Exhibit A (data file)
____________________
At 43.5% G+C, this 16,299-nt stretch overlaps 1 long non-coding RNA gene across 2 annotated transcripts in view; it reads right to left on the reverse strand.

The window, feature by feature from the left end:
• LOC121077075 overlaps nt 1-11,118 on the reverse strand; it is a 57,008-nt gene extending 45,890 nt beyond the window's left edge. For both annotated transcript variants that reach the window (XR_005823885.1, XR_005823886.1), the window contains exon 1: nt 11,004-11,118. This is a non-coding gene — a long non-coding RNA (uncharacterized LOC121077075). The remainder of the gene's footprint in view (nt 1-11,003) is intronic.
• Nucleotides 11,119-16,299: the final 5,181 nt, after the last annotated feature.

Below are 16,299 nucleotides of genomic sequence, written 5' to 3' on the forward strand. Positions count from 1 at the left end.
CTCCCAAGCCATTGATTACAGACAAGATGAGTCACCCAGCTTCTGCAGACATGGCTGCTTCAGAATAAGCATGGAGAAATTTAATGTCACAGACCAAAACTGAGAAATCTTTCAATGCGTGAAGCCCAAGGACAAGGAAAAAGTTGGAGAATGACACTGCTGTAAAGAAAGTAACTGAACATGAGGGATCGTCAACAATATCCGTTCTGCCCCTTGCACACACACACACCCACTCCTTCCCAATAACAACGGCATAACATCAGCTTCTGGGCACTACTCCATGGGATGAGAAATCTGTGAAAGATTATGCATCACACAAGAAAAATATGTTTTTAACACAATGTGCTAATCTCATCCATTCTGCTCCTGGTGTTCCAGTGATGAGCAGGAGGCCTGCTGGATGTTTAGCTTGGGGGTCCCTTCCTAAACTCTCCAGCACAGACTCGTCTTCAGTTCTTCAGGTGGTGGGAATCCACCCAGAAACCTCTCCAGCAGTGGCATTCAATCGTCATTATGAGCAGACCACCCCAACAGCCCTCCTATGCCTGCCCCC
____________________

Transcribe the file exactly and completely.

At 43.5% G+C, this 16,299-nt stretch overlaps 1 long non-coding RNA gene across 2 annotated transcripts in view; it reads right to left on the reverse strand.

The window, feature by feature from the left end:
• LOC121077075 overlaps nt 1-11,118 on the reverse strand; it is a 57,008-nt gene extending 45,890 nt beyond the window's left edge. For both annotated transcript variants that reach the window (XR_005823885.1, XR_005823886.1), the window contains exon 1: nt 11,004-11,118. This is a non-coding gene — a long non-coding RNA (uncharacterized LOC121077075). The remainder of the gene's footprint in view (nt 1-11,003) is intronic.
• Nucleotides 11,119-16,299: the final 5,181 nt, after the last annotated feature.

Below are 16,299 nucleotides of genomic sequence, written 5' to 3' on the forward strand. Positions count from 1 at the left end.
CTCCCAAGCCATTGATTACAGACAAGATGAGTCACCCAGCTTCTGCAGACATGGCTGCTTCAGAATAAGCATGGAGAAATTTAATGTCACAGACCAAAACTGAGAAATCTTTCAATGCGTGAAGCCCAAGGACAAGGAAAAAGTTGGAGAATGACACTGCTGTAAAGAAAGTAACTGAACATGAGGGATCGTCAACAATATCCGTTCTGCCCCTTGCACACACACACACCCACTCCTTCCCAATAACAACGGCATAACATCAGCTTCTGGGCACTACTCCATGGGATGAGAAATCTGTGAAAGATTATGCATCACACAAGAAAAATATGTTTTTAACACAATGTGCTAATCTCATCCATTCTGCTCCTGGTGTTCCAGTGATGAGCAGGAGGCCTGCTGGATGTTTAGCTTGGGGGTCCCTTCCTAAACTCTCCAGCACAGACTCGTCTTCAGTTCTTCAGGTGGTGGGAATCCACCCAGAAACCTCTCCAGCAGTGGCATTCAATCGTCATTATGAGCAGACCACCCCAACAGCCCTCCTATGCCTGCCCCC